Big Bakkie Business
Big bakkies are big business. This is as proven by the subject of this launch report, the Isuzu D-Max AT35's biggest rival, the Ford Ranger Raptor, which has seen nearly 2,000 units fly off dealership floors since its launch earlier in the year.
So, if we were to address the big-tyred elephant in the room, the Isuzu AT35 doesn't look to directly compete with the Ranger Raptor. It doesn't have to. Isuzu plans to only build 100 units of the jacked-up D-Max and in terms of demand, well, Isuzu says that since first unveiling it at this year's Nampo agricultural show, its phones have been ringing off the hook with interest.
What is it, and what makes it special? The pictures pretty much say it all: it's an oversized D-Max that oozes old-school cool. It's built at Isuzu's Struandale Plant in Gqeberha, which is also the only dedicated Arctic Trucks assembly outfit incorporated with a car manufacturer's facility in the world. What that means is you don't just buy a D-Max and get the components to supersize it. It's built and quality-checked by the same off-road specialists that built the iconic red Arctic Trucks Hilux that was featured in the 2007 episode of TopGear for a polar expedition.
Spot the Diffs
The Isuzu AT35 received some bigger wheels too, 35-inch diameter BF Goodrich knobblies to be precise, hence the name, in addition to raised and extended wheel arches. Completing the look are Arctic Trucks mud flaps and AT35 badging that's scattered around the exterior. It's all very subtle. The dead giveaways in the interior are embroidered AT35 headrests, a badge denoting this specification on the centre console, and a driving position that's more truck than bakkie. The rest is pretty much still V-Cross spec, on which the AT35 is built. Read more on the V-Cross here.
Mechanically speaking, the AT35 received a suspension upgrade, which includes Bilstein dampers and a lift kit developed by Arctic Trucks that improves upon the standard V-Cross ground clearance from 232mm to 266mm. This upped the wading depth from 800mm to 865mm and improved the 30-degree approach angle to 33 degrees and a 5-degree departure angle improvement from the standard 18 degrees. Most impressively, though, is the break-over angle improvement that's rated at 34 degrees from the standard 22.5 degrees from the V-Cross edition.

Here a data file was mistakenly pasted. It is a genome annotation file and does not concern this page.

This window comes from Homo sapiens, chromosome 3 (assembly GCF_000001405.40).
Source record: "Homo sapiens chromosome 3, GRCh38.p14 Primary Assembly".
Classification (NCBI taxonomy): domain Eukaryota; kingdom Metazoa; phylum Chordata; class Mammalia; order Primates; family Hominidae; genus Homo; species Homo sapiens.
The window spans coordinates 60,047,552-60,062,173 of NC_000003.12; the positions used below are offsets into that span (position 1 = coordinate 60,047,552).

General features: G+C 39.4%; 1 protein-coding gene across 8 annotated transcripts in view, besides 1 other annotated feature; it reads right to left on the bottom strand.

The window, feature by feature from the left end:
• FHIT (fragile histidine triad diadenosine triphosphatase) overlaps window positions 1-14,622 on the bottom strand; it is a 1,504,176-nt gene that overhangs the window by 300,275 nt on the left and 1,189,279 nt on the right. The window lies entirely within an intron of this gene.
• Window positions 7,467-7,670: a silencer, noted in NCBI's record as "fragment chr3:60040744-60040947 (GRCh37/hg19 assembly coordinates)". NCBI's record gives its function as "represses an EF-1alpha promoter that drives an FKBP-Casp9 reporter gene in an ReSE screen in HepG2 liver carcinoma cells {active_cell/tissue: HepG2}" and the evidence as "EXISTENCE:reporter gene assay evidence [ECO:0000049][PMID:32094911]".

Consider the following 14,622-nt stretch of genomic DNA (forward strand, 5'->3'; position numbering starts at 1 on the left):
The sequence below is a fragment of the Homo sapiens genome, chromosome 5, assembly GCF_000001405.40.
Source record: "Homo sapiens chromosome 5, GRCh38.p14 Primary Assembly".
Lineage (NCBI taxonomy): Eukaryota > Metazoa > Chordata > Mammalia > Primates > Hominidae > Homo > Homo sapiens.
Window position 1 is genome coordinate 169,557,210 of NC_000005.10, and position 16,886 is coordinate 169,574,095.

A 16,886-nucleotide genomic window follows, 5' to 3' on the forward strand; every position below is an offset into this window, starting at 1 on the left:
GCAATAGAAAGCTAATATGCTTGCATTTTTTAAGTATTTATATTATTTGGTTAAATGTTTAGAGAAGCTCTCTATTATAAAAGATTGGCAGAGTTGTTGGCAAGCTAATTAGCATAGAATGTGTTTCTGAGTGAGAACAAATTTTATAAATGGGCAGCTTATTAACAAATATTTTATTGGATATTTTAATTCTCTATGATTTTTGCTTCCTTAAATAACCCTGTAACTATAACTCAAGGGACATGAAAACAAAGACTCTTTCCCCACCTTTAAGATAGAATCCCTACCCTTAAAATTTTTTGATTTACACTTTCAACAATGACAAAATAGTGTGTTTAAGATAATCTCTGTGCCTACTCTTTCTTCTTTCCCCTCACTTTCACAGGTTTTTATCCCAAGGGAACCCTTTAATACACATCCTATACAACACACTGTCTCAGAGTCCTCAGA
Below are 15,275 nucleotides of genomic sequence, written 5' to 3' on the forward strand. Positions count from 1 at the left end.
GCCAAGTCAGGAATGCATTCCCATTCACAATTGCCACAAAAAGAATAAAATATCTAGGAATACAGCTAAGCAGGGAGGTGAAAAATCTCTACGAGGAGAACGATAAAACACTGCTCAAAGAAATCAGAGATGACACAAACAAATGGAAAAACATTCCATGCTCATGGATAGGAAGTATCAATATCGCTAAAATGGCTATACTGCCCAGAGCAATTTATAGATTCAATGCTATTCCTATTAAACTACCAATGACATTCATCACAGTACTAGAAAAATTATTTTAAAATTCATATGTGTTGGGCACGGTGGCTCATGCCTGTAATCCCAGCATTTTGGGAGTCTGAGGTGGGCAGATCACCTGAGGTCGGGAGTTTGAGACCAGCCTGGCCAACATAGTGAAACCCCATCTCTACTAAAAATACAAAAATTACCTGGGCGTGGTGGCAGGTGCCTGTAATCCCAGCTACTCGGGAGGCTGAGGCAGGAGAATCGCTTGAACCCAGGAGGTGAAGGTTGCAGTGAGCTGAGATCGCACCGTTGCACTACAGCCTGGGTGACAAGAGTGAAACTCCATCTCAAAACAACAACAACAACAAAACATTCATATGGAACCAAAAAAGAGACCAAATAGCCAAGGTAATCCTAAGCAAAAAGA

Where the gravel road ends, and the tough stuff looms, this added capability, though seemingly negligible on paper, shines through with rock-climbing ability that would pretty much shame any garden-variety bakkie. It's helped by the added instilment of confidence thanks to improved clearance and departure angles. Engaging 4-Low with its gearing ratio of 2.49 (one turn of the input shaft translates to 2.49 turns of the output shaft) proves effective at distributing added torque to all four corners albeit overriding the gearbox to manual proves to be a bit touchy-feely. I reckon it's better to leave it to its own devices.
On the gravel, though, the AT35's rear gets too nervous for my liking, even when the services of 4-High were called into action. Yes, one could argue that it wasn't laden at the rear, but the standard rebound rate for less-than-ideal gravel roads was a bit rapid, aggressively compensating for the bumps in the road. On the blacktop, where these big bakkies will no doubt also spend a good chunk of their lives, everything is peachy with its well-composed disposition. The gearbox ratios to compensate for the 35-inch wheels have also seen a considerable improvement over and above the first-gen AT35 which, while mighty capable, felt a bit cornershop-oversized-bakkie compared to the newest edition.
The inevitable question, then… Is it better than a Ford Ranger Raptor, which costs R63,000 and some change more? No. But it's also not trying to be. The AT35 is more geared to buyers who appreciate an old-school-cool approach to their off-roading with the proven dependability of the Isuzu AT35's 3.0-litre turbodiesel oil burner. Then there's also the exclusivity factor of the AT35 that almost makes the price tag worth it. Almost.
- Power still comes from the trusty 3.0-litre turbodiesel in the Isuzu D-Max V-Cross, rated at 140kW and 450Nm.
- It costs R1,120,620; a pretty penny considering the Ford Ranger Raptor, which has moved the off-road goalposts, is a bargain at R1,184,100.
- Unlike the Ranger Raptor, Isuzu plans on building only 100 units. That alone is cooler than any V6 soundtrack.
- On-road driving is significantly improved over the previous AT35.
- On the gravel, it's imperative not to become overconfident. Consider that our road safety contribution of the week.